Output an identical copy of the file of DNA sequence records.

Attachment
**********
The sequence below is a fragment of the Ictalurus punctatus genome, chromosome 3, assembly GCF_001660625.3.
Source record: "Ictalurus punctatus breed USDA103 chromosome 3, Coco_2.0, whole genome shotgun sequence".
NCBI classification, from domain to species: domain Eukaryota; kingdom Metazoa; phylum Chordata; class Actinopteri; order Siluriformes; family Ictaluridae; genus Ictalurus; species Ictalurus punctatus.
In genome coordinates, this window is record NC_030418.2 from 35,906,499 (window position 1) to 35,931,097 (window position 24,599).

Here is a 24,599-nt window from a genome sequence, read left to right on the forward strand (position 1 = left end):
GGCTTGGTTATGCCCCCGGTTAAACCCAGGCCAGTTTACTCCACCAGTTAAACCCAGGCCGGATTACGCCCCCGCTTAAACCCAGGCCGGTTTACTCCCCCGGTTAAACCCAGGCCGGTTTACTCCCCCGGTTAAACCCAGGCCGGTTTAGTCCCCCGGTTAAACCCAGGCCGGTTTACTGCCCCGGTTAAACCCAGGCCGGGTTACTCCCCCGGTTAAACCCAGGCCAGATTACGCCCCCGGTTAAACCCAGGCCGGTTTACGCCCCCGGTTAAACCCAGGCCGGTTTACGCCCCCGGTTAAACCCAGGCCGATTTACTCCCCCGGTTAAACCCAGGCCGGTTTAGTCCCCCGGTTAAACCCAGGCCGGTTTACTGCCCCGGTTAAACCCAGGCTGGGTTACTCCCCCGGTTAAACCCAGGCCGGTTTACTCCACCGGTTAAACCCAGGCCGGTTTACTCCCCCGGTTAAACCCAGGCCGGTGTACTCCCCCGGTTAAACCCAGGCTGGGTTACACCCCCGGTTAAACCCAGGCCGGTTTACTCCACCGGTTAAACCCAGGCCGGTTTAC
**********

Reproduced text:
The sequence below is a fragment of the Ictalurus punctatus genome, chromosome 3, assembly GCF_001660625.3.
Source record: "Ictalurus punctatus breed USDA103 chromosome 3, Coco_2.0, whole genome shotgun sequence".
NCBI classification, from domain to species: domain Eukaryota; kingdom Metazoa; phylum Chordata; class Actinopteri; order Siluriformes; family Ictaluridae; genus Ictalurus; species Ictalurus punctatus.
In genome coordinates, this window is record NC_030418.2 from 35,906,499 (window position 1) to 35,931,097 (window position 24,599).

Here is a 24,599-nt window from a genome sequence, read left to right on the forward strand (position 1 = left end):
GGCTTGGTTATGCCCCCGGTTAAACCCAGGCCAGTTTACTCCACCAGTTAAACCCAGGCCGGATTACGCCCCCGCTTAAACCCAGGCCGGTTTACTCCCCCGGTTAAACCCAGGCCGGTTTACTCCCCCGGTTAAACCCAGGCCGGTTTAGTCCCCCGGTTAAACCCAGGCCGGTTTACTGCCCCGGTTAAACCCAGGCCGGGTTACTCCCCCGGTTAAACCCAGGCCAGATTACGCCCCCGGTTAAACCCAGGCCGGTTTACGCCCCCGGTTAAACCCAGGCCGGTTTACGCCCCCGGTTAAACCCAGGCCGATTTACTCCCCCGGTTAAACCCAGGCCGGTTTAGTCCCCCGGTTAAACCCAGGCCGGTTTACTGCCCCGGTTAAACCCAGGCTGGGTTACTCCCCCGGTTAAACCCAGGCCGGTTTACTCCACCGGTTAAACCCAGGCCGGTTTACTCCCCCGGTTAAACCCAGGCCGGTGTACTCCCCCGGTTAAACCCAGGCTGGGTTACACCCCCGGTTAAACCCAGGCCGGTTTACTCCACCGGTTAAACCCAGGCCGGTTTAC